The Cincinnati Reds are in first place

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Reds win.jpgConventional wisdom holds that one does not get too excited about anything going on in the standings before Memorial Day, and that’s still two weeks from now.  Still, how can you now get a kick out of the Cincinnati Reds sitting in first place?

Especially that first place came as the result of taking two of three from a St. Louis Cardinals team that everyone — myself included — figured would have an easier path to a division title than anyone in baseball.  Sure, I and a lot of others tabbed the Reds as their trendy little “they might surprise” pick, but we figured that a surprise from the Reds might be that they come within five games of the Cardinals. Not that they’d pass them up.

But like I said: it’s early. The current surge has had a lot to do with facing cold teams like the Pirates and a suddenly-skidding Cardinals squad. They’ve gotten great starting pitching — three complete games last week — and sparkling defense as of late that, while obviously indicative of talent, has been so good that even the most optimistic Reds backers can’t expect it to be sustainable.

But of course all good teams go through stretches like this. The key to staying in contention all year is avoiding skids, which is something the Reds — usually a respectable team on paper, but subject to swoons — haven’t been able to avoid in recent years.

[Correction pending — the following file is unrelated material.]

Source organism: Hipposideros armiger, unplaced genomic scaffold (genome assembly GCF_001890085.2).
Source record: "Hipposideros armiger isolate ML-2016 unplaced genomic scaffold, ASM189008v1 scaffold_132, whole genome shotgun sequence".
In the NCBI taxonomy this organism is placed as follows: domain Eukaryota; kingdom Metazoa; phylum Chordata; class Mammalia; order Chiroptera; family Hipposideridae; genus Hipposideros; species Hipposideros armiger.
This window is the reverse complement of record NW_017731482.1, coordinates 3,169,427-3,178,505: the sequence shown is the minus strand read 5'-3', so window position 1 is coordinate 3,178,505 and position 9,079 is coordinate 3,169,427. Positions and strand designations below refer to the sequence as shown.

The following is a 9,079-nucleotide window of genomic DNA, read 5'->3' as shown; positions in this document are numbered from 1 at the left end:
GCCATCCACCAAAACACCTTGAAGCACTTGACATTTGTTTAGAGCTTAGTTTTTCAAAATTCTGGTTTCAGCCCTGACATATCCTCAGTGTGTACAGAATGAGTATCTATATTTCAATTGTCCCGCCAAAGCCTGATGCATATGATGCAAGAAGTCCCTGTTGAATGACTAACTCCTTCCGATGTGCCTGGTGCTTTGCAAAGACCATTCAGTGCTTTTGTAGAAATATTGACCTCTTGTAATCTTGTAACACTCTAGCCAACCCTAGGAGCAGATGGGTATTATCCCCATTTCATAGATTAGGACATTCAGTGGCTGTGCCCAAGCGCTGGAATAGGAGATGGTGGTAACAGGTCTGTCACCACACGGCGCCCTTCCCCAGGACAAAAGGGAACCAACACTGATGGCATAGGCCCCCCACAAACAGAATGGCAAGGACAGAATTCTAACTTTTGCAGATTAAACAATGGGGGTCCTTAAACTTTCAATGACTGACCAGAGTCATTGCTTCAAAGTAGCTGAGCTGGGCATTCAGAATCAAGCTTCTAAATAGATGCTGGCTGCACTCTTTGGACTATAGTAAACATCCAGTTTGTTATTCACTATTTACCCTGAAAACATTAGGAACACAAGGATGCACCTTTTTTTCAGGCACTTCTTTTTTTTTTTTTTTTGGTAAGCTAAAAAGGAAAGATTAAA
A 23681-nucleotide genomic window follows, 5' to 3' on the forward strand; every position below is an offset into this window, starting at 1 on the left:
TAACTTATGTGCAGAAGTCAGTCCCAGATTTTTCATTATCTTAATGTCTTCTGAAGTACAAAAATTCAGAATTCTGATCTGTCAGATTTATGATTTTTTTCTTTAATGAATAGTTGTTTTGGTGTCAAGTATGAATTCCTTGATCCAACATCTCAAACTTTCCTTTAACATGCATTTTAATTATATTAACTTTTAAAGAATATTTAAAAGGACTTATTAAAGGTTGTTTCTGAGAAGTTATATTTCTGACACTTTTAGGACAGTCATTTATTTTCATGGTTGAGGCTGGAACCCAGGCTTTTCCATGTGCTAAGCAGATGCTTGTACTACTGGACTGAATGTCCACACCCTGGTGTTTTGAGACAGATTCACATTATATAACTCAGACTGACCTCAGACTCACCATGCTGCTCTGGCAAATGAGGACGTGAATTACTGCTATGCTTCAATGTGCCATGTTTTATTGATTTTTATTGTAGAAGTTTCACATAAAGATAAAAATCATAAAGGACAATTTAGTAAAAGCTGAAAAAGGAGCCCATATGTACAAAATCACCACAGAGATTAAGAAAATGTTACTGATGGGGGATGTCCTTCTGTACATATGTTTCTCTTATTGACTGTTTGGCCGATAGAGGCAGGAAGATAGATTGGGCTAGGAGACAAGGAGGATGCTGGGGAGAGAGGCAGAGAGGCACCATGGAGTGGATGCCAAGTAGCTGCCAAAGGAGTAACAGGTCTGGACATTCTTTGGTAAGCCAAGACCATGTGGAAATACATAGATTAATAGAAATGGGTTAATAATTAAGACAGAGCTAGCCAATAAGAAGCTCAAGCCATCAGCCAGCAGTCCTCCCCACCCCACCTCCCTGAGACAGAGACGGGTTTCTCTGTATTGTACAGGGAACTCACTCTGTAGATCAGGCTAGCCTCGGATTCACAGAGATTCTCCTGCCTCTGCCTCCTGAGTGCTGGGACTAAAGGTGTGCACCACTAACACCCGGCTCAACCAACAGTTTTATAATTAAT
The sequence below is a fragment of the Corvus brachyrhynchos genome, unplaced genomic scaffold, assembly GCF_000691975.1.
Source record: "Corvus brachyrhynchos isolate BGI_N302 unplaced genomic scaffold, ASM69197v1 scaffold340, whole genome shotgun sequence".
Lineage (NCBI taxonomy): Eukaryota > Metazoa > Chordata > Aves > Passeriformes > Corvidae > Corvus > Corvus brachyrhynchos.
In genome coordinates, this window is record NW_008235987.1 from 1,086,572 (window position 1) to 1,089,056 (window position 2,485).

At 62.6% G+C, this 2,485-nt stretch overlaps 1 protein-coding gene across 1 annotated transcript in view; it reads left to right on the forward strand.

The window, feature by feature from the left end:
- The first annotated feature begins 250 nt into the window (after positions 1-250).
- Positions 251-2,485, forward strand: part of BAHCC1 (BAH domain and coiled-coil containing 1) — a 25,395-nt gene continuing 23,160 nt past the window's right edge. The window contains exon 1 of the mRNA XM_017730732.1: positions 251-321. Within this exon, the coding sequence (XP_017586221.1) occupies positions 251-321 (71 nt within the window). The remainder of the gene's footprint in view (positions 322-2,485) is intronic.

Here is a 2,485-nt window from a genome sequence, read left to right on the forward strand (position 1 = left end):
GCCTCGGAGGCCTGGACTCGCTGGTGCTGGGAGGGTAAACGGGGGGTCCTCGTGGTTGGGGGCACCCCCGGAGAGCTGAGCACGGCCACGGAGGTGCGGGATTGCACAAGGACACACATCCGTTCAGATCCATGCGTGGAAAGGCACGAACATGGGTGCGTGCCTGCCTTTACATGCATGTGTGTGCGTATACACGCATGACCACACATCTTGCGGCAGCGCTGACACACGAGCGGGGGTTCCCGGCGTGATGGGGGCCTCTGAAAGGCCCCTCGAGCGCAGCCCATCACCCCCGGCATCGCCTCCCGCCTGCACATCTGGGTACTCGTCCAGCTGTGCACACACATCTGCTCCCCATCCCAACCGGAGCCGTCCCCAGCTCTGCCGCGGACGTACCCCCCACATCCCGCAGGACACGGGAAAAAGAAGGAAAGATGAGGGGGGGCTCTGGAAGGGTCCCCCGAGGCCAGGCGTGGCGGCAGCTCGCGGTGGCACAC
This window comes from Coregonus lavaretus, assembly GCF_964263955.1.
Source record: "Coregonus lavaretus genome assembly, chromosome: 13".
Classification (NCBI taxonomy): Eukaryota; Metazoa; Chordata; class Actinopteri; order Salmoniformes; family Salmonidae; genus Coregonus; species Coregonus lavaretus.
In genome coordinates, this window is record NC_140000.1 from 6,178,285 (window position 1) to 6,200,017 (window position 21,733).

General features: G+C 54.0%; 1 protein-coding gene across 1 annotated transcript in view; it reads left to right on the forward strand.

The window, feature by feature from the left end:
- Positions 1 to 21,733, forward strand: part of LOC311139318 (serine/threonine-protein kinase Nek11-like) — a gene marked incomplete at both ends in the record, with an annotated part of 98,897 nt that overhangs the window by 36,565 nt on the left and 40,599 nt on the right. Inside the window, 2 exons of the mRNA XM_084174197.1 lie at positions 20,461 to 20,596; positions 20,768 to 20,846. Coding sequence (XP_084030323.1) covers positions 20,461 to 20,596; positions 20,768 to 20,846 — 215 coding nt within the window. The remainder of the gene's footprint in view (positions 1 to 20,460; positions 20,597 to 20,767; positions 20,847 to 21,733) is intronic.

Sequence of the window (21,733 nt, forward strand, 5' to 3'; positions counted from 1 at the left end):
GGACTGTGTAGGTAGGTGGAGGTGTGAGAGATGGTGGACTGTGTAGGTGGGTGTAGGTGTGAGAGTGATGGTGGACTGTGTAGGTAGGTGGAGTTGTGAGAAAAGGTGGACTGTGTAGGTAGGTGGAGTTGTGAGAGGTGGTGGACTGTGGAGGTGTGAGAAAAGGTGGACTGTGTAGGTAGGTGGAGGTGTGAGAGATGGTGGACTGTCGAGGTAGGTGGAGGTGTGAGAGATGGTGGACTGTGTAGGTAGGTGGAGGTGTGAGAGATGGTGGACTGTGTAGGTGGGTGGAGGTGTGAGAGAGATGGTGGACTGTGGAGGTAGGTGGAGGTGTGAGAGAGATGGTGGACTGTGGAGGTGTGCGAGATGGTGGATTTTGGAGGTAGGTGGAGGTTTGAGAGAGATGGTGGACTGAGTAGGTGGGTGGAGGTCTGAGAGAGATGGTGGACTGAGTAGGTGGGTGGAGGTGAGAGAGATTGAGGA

But at the risk of reading too much into a good week, I’m going to say they can avoid it this year.  Defense isn’t as streaky as hitting can be and Bronson Arroyo and Homer Bailey —  two guys who have been beat up a bit in the early going — are starting to pitch to their potential.

The Cardinals will go back to winning soon, but I don’t see the Reds returning to losing.  There are just too many bad teams in their division to feast on, and I think the Reds will play continue to play good baseball and, at the very least, remain in the wild card hunt all season.

White Sox trying to trade Avasail Garcia

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A wise man once said that a wise mad said that you miss 100% of the shots you don’t take. The White Sox are not prepared to miss their shot: Mark Feinsand of MLB.com says they are “actively trying” to trade Avisail Garcia.

Which seems like a super difficult shot given that (a) Garcia had knee and hamstring injuries this past season; (b) hit just .236/.281/.438 when he did play; and (c) is arbitration eligible and stands to make more than the $6.7 million salary he made in 2018. You put those things together and you have a guy that the Sox are almost 100% going to non-tender rather than take to arbitration, thereby making him freely and cheaply available to anyone who wants him as long as they can wait until November 30, which is the tender/non-tender deadline.

Garcia, who somehow is still just 27 years-old, is one year removed from what many considered a breakout year, in which he hit .330/.380/.506 in 136 games, but I don’t think anyone is going to bite at him in a trade. Assuming he’s in decent shape and recovered from injuries, however, he could be a useful player in 2019.